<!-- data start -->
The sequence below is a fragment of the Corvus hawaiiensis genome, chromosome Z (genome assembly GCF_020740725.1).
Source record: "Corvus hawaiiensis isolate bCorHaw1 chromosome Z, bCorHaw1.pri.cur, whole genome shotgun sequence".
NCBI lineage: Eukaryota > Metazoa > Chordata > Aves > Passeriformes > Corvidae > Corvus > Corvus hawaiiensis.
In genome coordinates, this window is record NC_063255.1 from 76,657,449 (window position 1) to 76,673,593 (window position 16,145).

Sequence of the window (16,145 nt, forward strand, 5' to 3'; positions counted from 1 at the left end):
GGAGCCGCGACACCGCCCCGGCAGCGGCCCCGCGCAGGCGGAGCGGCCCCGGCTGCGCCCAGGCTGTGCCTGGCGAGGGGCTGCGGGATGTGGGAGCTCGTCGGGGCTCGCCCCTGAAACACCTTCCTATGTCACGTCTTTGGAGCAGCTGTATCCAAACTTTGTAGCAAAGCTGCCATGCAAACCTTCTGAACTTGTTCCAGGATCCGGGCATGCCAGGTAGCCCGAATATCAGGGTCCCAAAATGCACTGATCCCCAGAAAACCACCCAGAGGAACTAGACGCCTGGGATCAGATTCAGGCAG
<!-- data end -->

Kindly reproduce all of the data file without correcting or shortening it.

The sequence below is a fragment of the Corvus hawaiiensis genome, chromosome Z (genome assembly GCF_020740725.1).
Source record: "Corvus hawaiiensis isolate bCorHaw1 chromosome Z, bCorHaw1.pri.cur, whole genome shotgun sequence".
NCBI lineage: Eukaryota > Metazoa > Chordata > Aves > Passeriformes > Corvidae > Corvus > Corvus hawaiiensis.
In genome coordinates, this window is record NC_063255.1 from 76,657,449 (window position 1) to 76,673,593 (window position 16,145).

Sequence of the window (16,145 nt, forward strand, 5' to 3'; positions counted from 1 at the left end):
GGAGCCGCGACACCGCCCCGGCAGCGGCCCCGCGCAGGCGGAGCGGCCCCGGCTGCGCCCAGGCTGTGCCTGGCGAGGGGCTGCGGGATGTGGGAGCTCGTCGGGGCTCGCCCCTGAAACACCTTCCTATGTCACGTCTTTGGAGCAGCTGTATCCAAACTTTGTAGCAAAGCTGCCATGCAAACCTTCTGAACTTGTTCCAGGATCCGGGCATGCCAGGTAGCCCGAATATCAGGGTCCCAAAATGCACTGATCCCCAGAAAACCACCCAGAGGAACTAGACGCCTGGGATCAGATTCAGGCAG